At the Laundromat Cafe in Reykjavik
CubicSDR uses the SoapySDR library as generic tool for extracting realtime IQ data streams from common SDR devices. It also provides TCP external frequency control using HAMLIB.
Although its not the main purpose of CubicSDR, the IQ streaming capability will connect SDR devices to Max, Pd, and other DSP platforms, to build experimental radios. All without building external objects or hardware device drivers. The convenience of using CubicSDR for this purpose far outweighs the overhead.
How to use CubicSDR as a front-end for SDR experiments in Max.
The signal path for this test is:
Running in the other direction, the frequency control path is:
There’s a lot of stuff going on here, so the choice to use hardware audio routing instead of Soundflower and netcat instead of TCP in Max, is an effort toward simplicity.
echo “\set_freq 7010000” | nc -w 1 localhost 4532
For this test, you can use any of the MaxSDR tutorials available at https://github.com/tkzic/maxradio but I chose to use the main program, currently maxsdr7a.maxpat. The key is to choose the default audio input device and set it to be the same as what is coming out of CubicSDR. I used a stereo patch cord to connect the line output of my Apollo Twin interface to the input jacks – but you can also use Soundflower.
Installing Hamlib: http://reactivemusic.net/?p=19402
Installing CubicSDR: https://github.com/cjcliffe/CubicSDR/releases
Supported SDR devices: http://reactivemusic.net/?p=19746
I had some success using the Max TCP external described at the Installing Hamlib link above, but temporarily abandoned it due to some latency and dropouts.
Local version of this patch is: tcpClient-small2.maxpat
by Felix Turner
By Christopher Konopka
In the past year, Chris has published nearly 2500 improvised video pieces.
You may be familiar with analog modular audio synthesis. The hardware to produce video looks nearly identical – a maze of patch cords and dials.
Analog video is television. A CRT (cathode ray tube) resynthesizes video information by demodulating signals from a camera. Vintage televisions have dials to adjust color and vertical sync. When you turn the dials you are synthesizing analog video. Distortion, filtering, and feedback – either at the source (camera) or the destination (tv screen) – offer up an infinite variety of images.
Today all media is digital. Like the screen you are looking at. The difference with analog is in how it’s produced. Boundaries are less definite. Lines curve. Colors waver. Feedback looks like flames. Every frame is a painting.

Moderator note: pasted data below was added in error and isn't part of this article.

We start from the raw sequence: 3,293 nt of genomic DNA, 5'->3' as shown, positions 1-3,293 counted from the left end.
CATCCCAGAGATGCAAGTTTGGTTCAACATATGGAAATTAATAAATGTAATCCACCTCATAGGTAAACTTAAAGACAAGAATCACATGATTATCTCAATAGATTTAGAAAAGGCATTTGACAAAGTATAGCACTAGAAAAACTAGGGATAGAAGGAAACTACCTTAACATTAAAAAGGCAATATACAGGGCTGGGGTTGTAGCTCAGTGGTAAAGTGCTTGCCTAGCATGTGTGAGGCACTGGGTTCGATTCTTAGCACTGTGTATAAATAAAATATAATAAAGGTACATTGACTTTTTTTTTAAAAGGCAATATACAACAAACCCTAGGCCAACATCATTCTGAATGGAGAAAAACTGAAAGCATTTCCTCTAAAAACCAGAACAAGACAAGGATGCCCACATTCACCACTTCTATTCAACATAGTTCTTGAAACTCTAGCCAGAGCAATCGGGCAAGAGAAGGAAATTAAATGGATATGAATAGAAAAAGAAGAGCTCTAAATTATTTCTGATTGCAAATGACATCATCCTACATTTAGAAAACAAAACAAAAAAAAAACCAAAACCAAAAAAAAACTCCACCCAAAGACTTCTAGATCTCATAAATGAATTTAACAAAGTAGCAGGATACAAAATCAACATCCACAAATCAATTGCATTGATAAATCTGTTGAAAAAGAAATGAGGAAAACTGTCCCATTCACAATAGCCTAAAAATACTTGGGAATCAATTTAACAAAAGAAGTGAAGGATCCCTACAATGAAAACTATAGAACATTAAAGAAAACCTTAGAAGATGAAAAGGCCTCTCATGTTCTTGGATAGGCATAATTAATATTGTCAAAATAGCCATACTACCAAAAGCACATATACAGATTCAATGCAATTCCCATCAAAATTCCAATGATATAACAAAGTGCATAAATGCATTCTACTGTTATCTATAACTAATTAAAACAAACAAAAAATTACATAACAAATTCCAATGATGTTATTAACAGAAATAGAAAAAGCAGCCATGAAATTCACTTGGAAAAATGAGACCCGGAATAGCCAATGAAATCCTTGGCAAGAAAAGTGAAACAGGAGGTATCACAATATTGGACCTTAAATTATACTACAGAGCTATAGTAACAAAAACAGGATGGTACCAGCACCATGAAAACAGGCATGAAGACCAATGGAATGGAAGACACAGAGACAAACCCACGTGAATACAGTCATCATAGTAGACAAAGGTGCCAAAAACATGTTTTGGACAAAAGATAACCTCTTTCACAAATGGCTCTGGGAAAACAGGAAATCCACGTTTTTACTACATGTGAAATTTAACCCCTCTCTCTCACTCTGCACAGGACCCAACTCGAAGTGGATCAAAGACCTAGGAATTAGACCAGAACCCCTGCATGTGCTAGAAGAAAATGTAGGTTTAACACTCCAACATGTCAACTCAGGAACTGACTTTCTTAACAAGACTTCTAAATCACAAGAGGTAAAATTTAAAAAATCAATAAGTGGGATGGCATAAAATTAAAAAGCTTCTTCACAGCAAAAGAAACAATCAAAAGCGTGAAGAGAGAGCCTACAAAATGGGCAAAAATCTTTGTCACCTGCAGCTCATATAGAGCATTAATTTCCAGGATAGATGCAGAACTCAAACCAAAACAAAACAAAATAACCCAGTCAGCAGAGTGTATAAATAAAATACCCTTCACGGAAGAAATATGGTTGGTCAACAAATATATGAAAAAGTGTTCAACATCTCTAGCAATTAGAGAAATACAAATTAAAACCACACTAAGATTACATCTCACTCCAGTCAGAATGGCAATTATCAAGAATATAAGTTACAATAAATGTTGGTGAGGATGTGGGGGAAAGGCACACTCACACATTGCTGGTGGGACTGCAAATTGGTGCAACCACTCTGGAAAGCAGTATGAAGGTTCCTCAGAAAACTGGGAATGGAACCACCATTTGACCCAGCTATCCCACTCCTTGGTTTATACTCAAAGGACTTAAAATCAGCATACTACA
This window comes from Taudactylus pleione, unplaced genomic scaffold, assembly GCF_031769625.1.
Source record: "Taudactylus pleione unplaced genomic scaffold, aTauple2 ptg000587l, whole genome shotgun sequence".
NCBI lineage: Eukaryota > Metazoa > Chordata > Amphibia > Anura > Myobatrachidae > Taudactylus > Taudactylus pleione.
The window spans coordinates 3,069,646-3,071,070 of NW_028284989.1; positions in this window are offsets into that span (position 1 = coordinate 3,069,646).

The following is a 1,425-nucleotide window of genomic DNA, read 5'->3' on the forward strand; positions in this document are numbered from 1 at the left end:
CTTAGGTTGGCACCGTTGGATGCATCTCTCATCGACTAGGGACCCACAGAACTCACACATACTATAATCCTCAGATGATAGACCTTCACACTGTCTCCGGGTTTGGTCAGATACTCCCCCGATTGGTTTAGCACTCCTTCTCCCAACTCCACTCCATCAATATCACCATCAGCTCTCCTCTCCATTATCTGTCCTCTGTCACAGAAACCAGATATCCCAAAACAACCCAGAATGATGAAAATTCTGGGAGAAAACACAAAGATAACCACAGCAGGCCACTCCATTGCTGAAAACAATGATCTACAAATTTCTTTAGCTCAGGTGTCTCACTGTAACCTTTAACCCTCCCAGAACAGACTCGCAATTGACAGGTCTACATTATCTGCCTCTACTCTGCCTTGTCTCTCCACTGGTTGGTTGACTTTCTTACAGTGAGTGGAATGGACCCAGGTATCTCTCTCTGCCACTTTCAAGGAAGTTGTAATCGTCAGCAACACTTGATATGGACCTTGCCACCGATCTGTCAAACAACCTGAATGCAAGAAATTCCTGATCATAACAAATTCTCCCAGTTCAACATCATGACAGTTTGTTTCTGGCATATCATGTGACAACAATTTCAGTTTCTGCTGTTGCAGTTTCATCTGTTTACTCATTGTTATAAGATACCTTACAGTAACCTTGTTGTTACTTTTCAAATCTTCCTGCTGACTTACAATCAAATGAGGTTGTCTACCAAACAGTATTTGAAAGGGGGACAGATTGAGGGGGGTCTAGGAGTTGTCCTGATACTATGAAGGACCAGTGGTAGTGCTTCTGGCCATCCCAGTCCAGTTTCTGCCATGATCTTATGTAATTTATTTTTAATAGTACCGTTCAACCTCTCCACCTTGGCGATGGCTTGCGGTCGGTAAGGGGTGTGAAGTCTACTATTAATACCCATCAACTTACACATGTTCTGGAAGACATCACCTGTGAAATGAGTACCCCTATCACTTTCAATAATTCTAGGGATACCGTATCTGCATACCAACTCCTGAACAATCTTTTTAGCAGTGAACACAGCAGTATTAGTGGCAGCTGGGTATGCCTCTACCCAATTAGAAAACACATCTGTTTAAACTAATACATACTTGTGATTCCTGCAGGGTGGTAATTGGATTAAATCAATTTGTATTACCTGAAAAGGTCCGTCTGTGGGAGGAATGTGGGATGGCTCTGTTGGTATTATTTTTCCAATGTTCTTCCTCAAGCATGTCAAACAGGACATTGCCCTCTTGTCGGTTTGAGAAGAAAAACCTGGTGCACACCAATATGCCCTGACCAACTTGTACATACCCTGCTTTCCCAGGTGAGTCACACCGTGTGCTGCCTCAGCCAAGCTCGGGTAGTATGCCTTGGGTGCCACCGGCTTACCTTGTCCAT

Images can be generated electronically using modules – without a camera.
Like with audio sampling, anything is a source. Movies, Youtube, live television, even Felix the Cat.
When you aim a guitar at an amplifier it screams. Tilt it away slightly and the screaming subsides. In between there’s sweet spot. The same is true with cameras and screens. Feedback results when output is mixed with input.
Analog shortwave radio signals are distorted by the atmosphere in a manner similar to video filtering.
A studio in Bethel, Maine.
An improvised collaboration between Chris and Tom Zicarelli using shortwave radio processed with audio effects.
A recent screen test at the Gem Theatre in Bethel, Maine. Source material is a time lapse film of a glacier installation – produced at the same theatre – by Wade Kavanaugh and Steven Nguyen. https://www.youtube.com/watch?v=6c36Y-Dcj30 The film was re-synthesized using analog video and feedback. Soundtrack by Tom Zicarelli.
Big screen equals mind bending experience.
Note: previous clip excerpted from this 15 minute jam: https://vimeo.com/177843310
The patterns in this clip appear to be three dimensional. They are not.
From a show that happened somewhere in the known universe:
Improvised analog video with the band “Alto”. Patterns reminiscent of magical textiles.
By Martin Treiber
More information from Apple: https://support.apple.com/en-us/HT202663
“The superformula is a generalization of the superellipse and was first proposed by Johan Gielis in 2003″
Some superformula samples
By Cade Metz at wired.com
By @F5OEOEvariste (article at: rtl-sdr.com)